ACLU Seeks Preliminary Block on Wis. Gay Marriage Ban
Civil rights advocates have asked a federal judge to block Wisconsin’s gay marriage ban while their lawsuit challenging the prohibition winds its way through court, arguing same-sex couples could suffer harm if the ban remains in place.
The American Civil Liberties Union filed a motion Thursday with U.S. District Judge Barbara Crabb seeking a preliminary injunction that would essentially nullify the ban until a final decision comes down. ACLU attorneys argued in a brief supporting the motion they deserve a preliminary injunction because keeping the ban in place impairs gay couples’ legal rights and exposes gay Wisconsin couples who married in other states to potential prosecution.
"As a result of this marriage ban, two people who love each other and wish to commit to each other and build a life and family together are prohibited from marrying in Wisconsin and denied recognition of their existing marriage entered legally under the laws of another jurisdiction ... if they are of the same sex," the brief said.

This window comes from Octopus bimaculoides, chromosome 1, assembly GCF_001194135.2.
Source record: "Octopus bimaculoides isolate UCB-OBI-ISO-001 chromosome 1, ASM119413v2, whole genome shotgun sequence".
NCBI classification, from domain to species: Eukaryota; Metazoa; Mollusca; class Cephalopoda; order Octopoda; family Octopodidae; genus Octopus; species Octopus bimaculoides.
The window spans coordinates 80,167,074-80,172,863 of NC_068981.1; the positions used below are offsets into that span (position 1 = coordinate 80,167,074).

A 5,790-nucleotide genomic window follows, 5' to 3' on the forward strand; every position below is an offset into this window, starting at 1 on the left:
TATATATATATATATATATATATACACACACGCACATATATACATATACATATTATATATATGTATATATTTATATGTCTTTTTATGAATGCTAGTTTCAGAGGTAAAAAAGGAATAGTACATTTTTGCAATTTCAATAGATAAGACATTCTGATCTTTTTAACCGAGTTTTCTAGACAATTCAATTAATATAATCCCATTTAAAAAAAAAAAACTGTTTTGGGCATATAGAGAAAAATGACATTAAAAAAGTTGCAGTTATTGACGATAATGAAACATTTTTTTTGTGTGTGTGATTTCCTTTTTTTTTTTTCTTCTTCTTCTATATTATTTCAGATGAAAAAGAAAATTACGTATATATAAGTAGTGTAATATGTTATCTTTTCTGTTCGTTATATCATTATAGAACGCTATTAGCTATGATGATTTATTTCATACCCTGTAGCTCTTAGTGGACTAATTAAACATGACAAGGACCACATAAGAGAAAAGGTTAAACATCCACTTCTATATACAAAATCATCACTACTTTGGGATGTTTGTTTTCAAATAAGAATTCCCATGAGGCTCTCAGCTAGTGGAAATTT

The state Department of Justice, which is controlled by Republican Attorney General J.B. Van Hollen, is defending the ban. A spokeswoman said Friday the agency would respond in court. Crabb has set a hearing on the motion for March 27.
Wisconsin voters amended the state constitution in 2006 to outlaw gay marriage or anything substantially similar. The state has offered a domestic partner registry that affords gay couples a host of legal rights since 2009 but its future is in doubt; the conservative-leaning state Supreme Court is currently weighing whether it violates the constitution.
Encouraged by a U.S. Supreme Court ruling in June that found same-sex couples were entitled to federal benefits and a federal judge’s December decision to overturn conservative Utah’s gay marriage ban, the ACLU filed its Wisconsin lawsuit on Feb. 3 on behalf of a group of same-sex couples.